The Coastal Archaeology Laboratory (CAL) is a hub of academic activity for anthropology students working on undergraduate and graduate degrees at CSULA. Types of research conducted in the CAL include analyses of archaeological collections from the Pacific coast of North America spanning the past roughly 12,000 years, including shell midden analysis, lithic and other artifact analysis, spatial and landscape analysis using GIS, replicative studies involving the experimental reproduction of archaeological artifacts, archaeometric and material sourcing studies, paleonenvironmental reconstructions using stable isotopes and a variety of archaeological data, and zooarchaeological analysis and subsistence studies including the analysis of isotopic signatures to detect dietary patterns in humans and other animals. This lab also provides a space for the accumulation, processing, and housing of an extensive zoological and malacological comparative collection including terrestrial and marine mammals, avian species, reptiles and amphibians, fish, and mollusks. Many of these research projects are performed in collaboration with professionals and students at other academic and professional institutions, providing Cal State LA students with contacts and experience participating in interdisciplinary collaborations that reach far outside this campus and prepare them for the next chapter of their academic and/or professional journey. In addition, students from CAL participate in and lead community outreach programs at local schools and community events in the Los Angeles area and many students work part-time for local Cultural Resource Management (CRM) companies gaining valuable professional experience as they simultaneously pursue their degrees.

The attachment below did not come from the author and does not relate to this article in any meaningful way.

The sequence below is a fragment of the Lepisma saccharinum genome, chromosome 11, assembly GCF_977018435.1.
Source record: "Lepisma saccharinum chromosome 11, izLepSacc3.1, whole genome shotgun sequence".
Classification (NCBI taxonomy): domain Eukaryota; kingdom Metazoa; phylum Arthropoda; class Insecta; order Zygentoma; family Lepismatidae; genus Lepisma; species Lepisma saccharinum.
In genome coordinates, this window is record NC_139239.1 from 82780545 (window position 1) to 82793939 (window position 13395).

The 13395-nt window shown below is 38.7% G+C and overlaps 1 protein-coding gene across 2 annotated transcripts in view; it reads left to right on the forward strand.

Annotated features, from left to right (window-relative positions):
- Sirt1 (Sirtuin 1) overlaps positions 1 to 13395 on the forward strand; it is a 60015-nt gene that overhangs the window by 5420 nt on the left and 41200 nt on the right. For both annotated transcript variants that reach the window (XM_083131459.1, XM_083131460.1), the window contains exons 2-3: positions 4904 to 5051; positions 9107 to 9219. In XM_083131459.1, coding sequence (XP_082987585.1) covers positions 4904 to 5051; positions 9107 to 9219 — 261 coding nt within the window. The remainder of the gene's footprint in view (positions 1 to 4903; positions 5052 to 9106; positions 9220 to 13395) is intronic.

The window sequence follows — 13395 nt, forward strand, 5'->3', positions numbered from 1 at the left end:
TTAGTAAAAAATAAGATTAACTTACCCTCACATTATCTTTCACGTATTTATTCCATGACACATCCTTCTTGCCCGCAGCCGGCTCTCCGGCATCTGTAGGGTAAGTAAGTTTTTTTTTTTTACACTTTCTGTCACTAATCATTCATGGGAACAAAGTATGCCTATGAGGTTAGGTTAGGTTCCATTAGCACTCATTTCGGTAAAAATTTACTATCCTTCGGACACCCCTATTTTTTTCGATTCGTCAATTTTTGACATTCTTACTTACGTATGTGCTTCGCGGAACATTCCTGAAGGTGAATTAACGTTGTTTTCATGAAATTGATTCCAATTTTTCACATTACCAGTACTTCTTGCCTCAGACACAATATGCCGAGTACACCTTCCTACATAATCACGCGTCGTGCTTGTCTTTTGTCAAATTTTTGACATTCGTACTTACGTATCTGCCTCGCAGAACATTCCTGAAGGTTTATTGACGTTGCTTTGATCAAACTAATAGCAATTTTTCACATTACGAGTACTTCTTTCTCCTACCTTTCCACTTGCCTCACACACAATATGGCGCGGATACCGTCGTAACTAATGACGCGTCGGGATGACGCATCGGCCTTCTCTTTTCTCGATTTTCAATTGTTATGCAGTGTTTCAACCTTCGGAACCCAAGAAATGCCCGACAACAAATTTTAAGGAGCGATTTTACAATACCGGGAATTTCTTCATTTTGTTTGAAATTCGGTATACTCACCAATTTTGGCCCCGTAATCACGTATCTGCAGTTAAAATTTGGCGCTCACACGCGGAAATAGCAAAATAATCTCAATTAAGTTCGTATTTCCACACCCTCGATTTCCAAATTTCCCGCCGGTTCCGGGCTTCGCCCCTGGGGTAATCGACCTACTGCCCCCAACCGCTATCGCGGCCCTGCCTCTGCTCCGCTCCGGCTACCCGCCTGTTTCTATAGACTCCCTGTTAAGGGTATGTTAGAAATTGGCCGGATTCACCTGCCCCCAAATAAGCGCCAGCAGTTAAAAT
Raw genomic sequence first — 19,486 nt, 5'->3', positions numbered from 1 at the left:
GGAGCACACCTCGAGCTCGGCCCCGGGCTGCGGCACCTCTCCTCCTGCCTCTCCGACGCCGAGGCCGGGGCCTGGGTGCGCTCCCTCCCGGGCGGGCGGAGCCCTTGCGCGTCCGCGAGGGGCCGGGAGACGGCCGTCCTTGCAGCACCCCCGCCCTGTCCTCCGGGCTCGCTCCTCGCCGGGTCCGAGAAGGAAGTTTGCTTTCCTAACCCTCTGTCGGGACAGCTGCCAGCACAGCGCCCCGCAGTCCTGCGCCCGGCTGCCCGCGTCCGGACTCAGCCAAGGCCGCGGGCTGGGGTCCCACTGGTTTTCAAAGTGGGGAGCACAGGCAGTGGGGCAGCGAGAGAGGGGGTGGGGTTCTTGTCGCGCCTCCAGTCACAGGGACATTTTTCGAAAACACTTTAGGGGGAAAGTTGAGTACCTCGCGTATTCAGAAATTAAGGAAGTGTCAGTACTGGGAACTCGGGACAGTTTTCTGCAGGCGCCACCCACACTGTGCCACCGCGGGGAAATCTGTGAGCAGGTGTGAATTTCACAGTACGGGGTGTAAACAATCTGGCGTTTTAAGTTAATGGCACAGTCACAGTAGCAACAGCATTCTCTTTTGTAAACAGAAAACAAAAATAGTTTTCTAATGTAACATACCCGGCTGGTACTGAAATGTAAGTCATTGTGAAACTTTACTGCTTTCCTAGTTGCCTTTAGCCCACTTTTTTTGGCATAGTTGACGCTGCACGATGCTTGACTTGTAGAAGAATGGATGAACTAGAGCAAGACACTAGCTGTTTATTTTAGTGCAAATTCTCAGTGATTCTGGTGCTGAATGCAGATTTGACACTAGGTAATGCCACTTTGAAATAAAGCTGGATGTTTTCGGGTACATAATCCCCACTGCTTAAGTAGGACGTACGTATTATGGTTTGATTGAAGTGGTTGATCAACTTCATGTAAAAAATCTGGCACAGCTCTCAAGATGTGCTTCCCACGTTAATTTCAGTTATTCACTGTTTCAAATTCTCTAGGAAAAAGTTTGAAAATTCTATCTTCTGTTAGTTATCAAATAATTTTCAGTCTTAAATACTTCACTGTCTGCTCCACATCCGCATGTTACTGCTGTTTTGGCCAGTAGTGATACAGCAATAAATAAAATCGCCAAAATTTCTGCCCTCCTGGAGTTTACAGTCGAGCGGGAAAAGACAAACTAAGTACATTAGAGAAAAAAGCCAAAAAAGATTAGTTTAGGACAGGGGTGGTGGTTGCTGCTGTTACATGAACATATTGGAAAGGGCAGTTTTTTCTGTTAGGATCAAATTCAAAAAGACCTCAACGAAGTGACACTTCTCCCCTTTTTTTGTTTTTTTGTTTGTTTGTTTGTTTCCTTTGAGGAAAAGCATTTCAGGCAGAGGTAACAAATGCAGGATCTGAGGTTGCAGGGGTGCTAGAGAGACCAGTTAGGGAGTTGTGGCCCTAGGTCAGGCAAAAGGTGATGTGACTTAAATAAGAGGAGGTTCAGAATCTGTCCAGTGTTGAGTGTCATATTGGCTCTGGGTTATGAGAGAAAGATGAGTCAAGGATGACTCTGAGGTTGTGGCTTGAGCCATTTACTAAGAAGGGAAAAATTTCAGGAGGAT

For more information, contact Dr. Amira Ainis at [email protected].
The Linguistic Anthropology Lab and Community Language Center, LADORES (Language Documentation and Revitalization Space), provides students experience with language documentation (including making and editing recordings), linguistic fieldwork, and less-commonly taught languages and at the same time support language revitalization and maintenance efforts, providing a space for community members to document their own language and culture (with assistance from students) and for this work to be showcased and shared, a potential point of pride and visibility for the university. Our goal is to create the first, only, and, without question, best center for documenting the linguistic and cultural diversity of the city of Los Angeles. Working in conjunction with the Center for the Study and Development of the Indigenous Languages of Oaxaca (CEDELIO), the lab’s early focus has been on the indigenous languages of Oaxaca, creating a standardized set audiovisual materials and publishing them on various social media. (See https://www.facebook.com/L-A-D-O-R-E-S-Language-Documentation-Revitalization-Space-191339901479124/.) The first two languages covered by LADORES are Tsome (Highland Chontal as spoken in Santo Domingo Chontecomatlan) and Ñuu Saavi (Mixteco de San Juan Mixtepec) and we have since expanded to Lowland Chontal of Oaxaca. Additionally, students have worked on their own projects using the lab’s facilities, including collaboration with Dr. Sonnenschein on a dialect survey conducted in 2016 and thesis work on the ethnolinguistic documentation of the patron saint’s day festival of San Lucas Quiavini.